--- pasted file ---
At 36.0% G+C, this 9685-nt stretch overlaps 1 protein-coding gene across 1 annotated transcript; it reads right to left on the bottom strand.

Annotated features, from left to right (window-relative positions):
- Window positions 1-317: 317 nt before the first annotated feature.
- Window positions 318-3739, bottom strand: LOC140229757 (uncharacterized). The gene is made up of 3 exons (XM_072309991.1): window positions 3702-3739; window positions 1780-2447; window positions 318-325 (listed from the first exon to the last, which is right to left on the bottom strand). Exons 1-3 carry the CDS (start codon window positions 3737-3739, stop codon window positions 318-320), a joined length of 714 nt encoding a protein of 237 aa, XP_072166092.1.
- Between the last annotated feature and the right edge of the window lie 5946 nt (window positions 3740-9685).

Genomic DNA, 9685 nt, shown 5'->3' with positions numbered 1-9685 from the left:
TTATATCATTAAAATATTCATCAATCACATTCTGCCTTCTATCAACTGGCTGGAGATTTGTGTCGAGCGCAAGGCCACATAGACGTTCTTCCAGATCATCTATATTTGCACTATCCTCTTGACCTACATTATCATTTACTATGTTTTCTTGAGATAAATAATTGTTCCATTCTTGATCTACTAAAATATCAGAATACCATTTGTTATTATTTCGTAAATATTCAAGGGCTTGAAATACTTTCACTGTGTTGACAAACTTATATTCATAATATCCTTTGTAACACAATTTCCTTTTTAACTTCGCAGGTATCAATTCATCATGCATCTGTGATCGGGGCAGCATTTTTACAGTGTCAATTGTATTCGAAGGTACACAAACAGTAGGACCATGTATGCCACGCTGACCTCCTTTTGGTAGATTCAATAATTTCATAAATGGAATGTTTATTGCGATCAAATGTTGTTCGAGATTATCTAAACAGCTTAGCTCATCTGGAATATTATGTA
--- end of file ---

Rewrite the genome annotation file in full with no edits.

At 36.0% G+C, this 9685-nt stretch overlaps 1 protein-coding gene across 1 annotated transcript; it reads right to left on the bottom strand.

Annotated features, from left to right (window-relative positions):
- Window positions 1-317: 317 nt before the first annotated feature.
- Window positions 318-3739, bottom strand: LOC140229757 (uncharacterized). The gene is made up of 3 exons (XM_072309991.1): window positions 3702-3739; window positions 1780-2447; window positions 318-325 (listed from the first exon to the last, which is right to left on the bottom strand). Exons 1-3 carry the CDS (start codon window positions 3737-3739, stop codon window positions 318-320), a joined length of 714 nt encoding a protein of 237 aa, XP_072166092.1.
- Between the last annotated feature and the right edge of the window lie 5946 nt (window positions 3740-9685).

Genomic DNA, 9685 nt, shown 5'->3' with positions numbered 1-9685 from the left:
TTATATCATTAAAATATTCATCAATCACATTCTGCCTTCTATCAACTGGCTGGAGATTTGTGTCGAGCGCAAGGCCACATAGACGTTCTTCCAGATCATCTATATTTGCACTATCCTCTTGACCTACATTATCATTTACTATGTTTTCTTGAGATAAATAATTGTTCCATTCTTGATCTACTAAAATATCAGAATACCATTTGTTATTATTTCGTAAATATTCAAGGGCTTGAAATACTTTCACTGTGTTGACAAACTTATATTCATAATATCCTTTGTAACACAATTTCCTTTTTAACTTCGCAGGTATCAATTCATCATGCATCTGTGATCGGGGCAGCATTTTTACAGTGTCAATTGTATTCGAAGGTACACAAACAGTAGGACCATGTATGCCACGCTGACCTCCTTTTGGTAGATTCAATAATTTCATAAATGGAATGTTTATTGCGATCAAATGTTGTTCGAGATTATCTAAACAGCTTAGCTCATCTGGAATATTATGTA